David Hunke, president and publisher, of USA Today, which was founded in 1982, said the move reflected an evolution from a "newspaper company to a multi-platform media company".
That translates to a greater focus on mobile and tablet devices such as Apple's iPad. USA Today's iPad app is currently free.
USA Today, in June, said it was considering delaying plans to charge until 2011. The decision was said to be based on ad revenue outweighing the potential circulation revenue from readers.
The changes at USA Today reflect developments elsewhere in the industry and most notably at News Corporation, which is pushing ahead with its plans for an app based newspaper.
The 130 job cuts, representing around 9% of the paper's 1,500 staff, will affect all departments although Hunke gave no specifics as to which departments would be hit the most.
The reorganisation will see USA Today do away with separate managing editors overseeing its news, sports, money and life sections. These editorial desks will be replaced by "content rings" headed up by soon-to-be appointed editors reporting to Susan Weiss who has been named executive content editor having formerly been managing editor of the Life Section of the paper.
The content rings will include travel, breaking news, investigative, entertainment and tech, among others.
AP, in another sign of changing times in the world of newspapers, quoted a presentation that said USA Today's restructure will "usher in a new way of doing business" that more closely aligns sales and content.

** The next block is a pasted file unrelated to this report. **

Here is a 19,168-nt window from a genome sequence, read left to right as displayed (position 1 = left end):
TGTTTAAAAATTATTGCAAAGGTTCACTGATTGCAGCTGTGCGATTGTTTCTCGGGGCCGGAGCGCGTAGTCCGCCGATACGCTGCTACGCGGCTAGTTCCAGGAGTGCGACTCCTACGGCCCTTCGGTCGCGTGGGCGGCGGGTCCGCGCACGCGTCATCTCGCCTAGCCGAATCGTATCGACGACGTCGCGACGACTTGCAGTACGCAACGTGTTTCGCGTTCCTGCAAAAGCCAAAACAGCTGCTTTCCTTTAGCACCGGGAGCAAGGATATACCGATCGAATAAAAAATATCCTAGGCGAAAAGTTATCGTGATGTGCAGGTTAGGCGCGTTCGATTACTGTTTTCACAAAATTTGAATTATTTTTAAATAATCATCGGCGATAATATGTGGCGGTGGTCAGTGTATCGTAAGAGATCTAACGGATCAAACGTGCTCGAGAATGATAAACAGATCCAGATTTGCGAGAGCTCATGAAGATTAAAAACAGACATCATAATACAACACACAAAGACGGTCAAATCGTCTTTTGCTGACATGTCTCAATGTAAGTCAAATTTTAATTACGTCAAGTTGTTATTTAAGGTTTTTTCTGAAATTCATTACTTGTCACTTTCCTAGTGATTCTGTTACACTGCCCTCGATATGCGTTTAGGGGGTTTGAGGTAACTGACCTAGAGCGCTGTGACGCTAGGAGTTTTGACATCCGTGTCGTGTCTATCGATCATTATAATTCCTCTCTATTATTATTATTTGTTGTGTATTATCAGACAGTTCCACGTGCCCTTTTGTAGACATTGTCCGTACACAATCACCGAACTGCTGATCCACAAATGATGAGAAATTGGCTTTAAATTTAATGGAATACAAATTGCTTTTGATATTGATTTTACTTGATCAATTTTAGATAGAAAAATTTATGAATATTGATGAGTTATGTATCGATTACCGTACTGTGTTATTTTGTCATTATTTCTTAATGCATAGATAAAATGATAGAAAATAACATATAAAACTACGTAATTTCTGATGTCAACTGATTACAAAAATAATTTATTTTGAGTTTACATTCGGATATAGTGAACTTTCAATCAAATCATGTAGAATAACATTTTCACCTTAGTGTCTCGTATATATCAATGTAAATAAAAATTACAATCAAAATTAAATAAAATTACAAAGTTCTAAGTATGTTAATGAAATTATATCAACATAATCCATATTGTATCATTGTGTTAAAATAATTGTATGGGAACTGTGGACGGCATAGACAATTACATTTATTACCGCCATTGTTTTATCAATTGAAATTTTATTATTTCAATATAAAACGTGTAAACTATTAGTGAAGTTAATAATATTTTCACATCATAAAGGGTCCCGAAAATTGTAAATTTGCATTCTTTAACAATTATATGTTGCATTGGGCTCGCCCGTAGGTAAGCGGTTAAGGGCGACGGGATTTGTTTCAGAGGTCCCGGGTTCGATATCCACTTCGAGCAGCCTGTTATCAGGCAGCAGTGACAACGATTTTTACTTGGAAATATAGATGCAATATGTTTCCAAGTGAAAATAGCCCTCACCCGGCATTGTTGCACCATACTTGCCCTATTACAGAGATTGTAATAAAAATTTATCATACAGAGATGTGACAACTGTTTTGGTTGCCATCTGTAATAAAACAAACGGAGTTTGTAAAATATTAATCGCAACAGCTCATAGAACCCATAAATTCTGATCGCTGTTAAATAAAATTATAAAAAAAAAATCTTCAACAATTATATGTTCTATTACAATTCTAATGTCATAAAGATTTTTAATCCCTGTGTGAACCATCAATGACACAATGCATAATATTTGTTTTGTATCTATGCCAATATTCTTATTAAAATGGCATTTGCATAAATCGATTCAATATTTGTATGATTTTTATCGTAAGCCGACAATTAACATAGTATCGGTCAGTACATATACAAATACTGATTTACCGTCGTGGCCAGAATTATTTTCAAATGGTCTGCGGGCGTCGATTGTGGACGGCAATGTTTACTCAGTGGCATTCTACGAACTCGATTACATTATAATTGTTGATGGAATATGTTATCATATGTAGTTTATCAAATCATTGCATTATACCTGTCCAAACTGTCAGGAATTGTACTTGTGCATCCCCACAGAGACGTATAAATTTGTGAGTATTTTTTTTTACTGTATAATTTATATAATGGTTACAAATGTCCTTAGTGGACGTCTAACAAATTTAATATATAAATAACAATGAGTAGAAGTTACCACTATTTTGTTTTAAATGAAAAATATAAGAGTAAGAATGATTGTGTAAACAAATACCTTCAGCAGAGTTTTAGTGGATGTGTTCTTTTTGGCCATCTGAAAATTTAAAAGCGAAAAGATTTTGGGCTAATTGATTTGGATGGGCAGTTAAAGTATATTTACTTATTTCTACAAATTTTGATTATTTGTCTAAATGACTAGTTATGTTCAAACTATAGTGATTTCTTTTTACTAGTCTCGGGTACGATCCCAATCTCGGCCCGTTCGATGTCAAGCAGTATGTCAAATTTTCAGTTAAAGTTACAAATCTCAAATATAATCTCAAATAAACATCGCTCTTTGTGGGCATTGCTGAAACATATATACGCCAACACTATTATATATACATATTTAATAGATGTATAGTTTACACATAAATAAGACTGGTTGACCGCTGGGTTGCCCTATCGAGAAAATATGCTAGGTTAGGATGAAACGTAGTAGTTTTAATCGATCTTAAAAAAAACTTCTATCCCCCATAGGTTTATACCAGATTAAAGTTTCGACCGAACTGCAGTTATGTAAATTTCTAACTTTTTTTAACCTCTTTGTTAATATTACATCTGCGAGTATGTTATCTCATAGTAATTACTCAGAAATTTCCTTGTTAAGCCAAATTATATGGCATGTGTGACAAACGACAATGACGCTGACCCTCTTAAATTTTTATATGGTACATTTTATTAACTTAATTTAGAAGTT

On a day-to-day basis that will manifest itself in a closer working relationship between Weiss and the newly-appointed Rudd Davis, the founder of sports website BNQT.com, who heads up the new business development department.
Business development is one of five new departments that also include: vertical development, which will oversee the creation of new and existing vertical content areas; digital development, focusing on supporting USA Today's dotcom, mobile, iPhone and iPad platforms; and USA Today Sports, which will be developed as a national brand for sports and multiple media content from across Gannett.
Hunke said the closer alignment of sales and content would not compromise editorial integrity, but said USA Today was looking for ways to build strategies that work for advertisers.
USA Today's circulation has fallen sharply in recent years along with other US newspapers. It fell to an average of 1.83 million copies during the six months ending in March. The paper had been selling 2.3 million in 2007.
This article was first published on brandrepublic.com